This webinar examines recent data collected by the Poverty in Tucson Field Workshop, an undergraduate experiential learning opportunity, to identify potential causes and consequences of these high rates of economic vulnerability.
Attendees will gain an overview of how the city of Tucson has been plagued by high rates of poverty for the last twenty years. Specifically, we will consider the impacts of limited educational opportunities, lower wages, and lack of affordable housing on low-income households.
With 25% of its population living below the federal poverty threshold, and close to 33% of all children growing up in a poor household, Tucson has ranked among the poorest cities of its size across the United States. Several possible solutions currently being implemented in low-income neighborhoods will be reviewed as potential models for addressing the city’s persistent poverty rates.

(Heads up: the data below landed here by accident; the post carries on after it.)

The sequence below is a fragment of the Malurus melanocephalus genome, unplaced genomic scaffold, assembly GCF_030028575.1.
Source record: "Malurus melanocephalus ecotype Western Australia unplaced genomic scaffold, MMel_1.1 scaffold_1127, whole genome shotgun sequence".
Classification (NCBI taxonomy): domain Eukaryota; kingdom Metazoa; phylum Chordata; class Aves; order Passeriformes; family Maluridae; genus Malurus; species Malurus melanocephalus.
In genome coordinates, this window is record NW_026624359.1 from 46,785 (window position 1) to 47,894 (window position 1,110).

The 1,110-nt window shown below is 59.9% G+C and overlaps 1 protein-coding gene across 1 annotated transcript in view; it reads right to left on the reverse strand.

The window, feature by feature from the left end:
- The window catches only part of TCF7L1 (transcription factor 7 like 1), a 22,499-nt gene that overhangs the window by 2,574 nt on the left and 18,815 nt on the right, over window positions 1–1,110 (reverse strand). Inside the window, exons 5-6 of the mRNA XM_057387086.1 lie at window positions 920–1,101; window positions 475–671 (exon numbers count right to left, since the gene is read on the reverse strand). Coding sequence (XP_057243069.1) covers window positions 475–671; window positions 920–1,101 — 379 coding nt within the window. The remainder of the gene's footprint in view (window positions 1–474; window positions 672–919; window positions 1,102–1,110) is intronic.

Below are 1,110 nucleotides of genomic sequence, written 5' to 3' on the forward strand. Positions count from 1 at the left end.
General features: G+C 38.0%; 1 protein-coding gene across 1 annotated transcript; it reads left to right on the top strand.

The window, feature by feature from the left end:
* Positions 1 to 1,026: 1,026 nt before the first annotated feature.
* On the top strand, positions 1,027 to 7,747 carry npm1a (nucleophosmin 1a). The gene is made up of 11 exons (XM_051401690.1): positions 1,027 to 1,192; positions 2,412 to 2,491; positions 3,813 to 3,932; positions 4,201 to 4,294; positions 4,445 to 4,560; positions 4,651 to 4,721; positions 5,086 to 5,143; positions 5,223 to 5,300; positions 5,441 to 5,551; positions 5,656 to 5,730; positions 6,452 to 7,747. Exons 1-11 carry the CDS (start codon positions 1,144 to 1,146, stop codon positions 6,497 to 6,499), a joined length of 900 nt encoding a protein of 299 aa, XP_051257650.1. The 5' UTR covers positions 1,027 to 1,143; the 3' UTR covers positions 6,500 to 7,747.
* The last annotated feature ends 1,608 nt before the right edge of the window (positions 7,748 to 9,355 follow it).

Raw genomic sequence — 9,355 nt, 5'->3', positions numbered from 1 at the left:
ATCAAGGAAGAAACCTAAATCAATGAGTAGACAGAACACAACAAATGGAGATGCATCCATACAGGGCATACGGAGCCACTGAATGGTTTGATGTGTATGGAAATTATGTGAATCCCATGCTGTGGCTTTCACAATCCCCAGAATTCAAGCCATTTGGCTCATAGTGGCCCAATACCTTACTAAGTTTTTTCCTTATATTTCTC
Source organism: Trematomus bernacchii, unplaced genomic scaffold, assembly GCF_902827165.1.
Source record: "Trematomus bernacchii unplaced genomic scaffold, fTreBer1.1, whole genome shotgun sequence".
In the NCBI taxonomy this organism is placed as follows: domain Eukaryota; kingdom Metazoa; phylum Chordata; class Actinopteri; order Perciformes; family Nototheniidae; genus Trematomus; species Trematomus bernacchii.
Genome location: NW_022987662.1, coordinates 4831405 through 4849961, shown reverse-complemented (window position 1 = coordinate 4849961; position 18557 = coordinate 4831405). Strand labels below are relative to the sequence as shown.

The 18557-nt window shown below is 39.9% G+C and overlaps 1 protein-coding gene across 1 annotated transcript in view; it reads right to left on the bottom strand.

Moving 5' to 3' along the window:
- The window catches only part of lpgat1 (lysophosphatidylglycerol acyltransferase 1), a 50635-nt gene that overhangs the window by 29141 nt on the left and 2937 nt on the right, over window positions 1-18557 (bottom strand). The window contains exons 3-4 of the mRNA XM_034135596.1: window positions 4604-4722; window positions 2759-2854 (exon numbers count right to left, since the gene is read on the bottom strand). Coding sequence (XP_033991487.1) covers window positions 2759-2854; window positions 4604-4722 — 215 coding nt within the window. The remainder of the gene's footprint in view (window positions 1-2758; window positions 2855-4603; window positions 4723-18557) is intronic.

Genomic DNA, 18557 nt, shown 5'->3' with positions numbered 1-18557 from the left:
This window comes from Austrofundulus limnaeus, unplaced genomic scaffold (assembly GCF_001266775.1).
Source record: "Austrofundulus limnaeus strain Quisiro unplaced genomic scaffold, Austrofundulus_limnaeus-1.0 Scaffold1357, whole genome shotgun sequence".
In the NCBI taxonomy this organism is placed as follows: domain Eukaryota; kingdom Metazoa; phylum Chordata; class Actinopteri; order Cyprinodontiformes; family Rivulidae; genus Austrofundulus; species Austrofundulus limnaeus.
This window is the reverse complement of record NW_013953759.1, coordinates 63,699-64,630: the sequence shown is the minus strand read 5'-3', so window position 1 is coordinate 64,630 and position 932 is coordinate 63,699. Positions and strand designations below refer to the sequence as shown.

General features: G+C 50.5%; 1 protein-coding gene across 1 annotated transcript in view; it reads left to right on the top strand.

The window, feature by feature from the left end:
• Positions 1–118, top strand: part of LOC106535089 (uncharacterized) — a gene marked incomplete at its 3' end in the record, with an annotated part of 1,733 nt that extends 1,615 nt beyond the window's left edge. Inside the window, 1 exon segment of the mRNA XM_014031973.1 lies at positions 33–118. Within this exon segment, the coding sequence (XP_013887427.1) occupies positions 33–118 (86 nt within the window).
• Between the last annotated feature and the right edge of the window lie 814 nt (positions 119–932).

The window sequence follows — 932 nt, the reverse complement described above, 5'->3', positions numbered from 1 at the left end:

The research interests of Brian Mayer, PhD, focus on the social production of environmental health risks and the contestations that emerge around environmental problems in the areas of science, policy, and medicine. His work in environmental sociology has examined the role of community activism and participation in the identification and management of potential environmental health risks.
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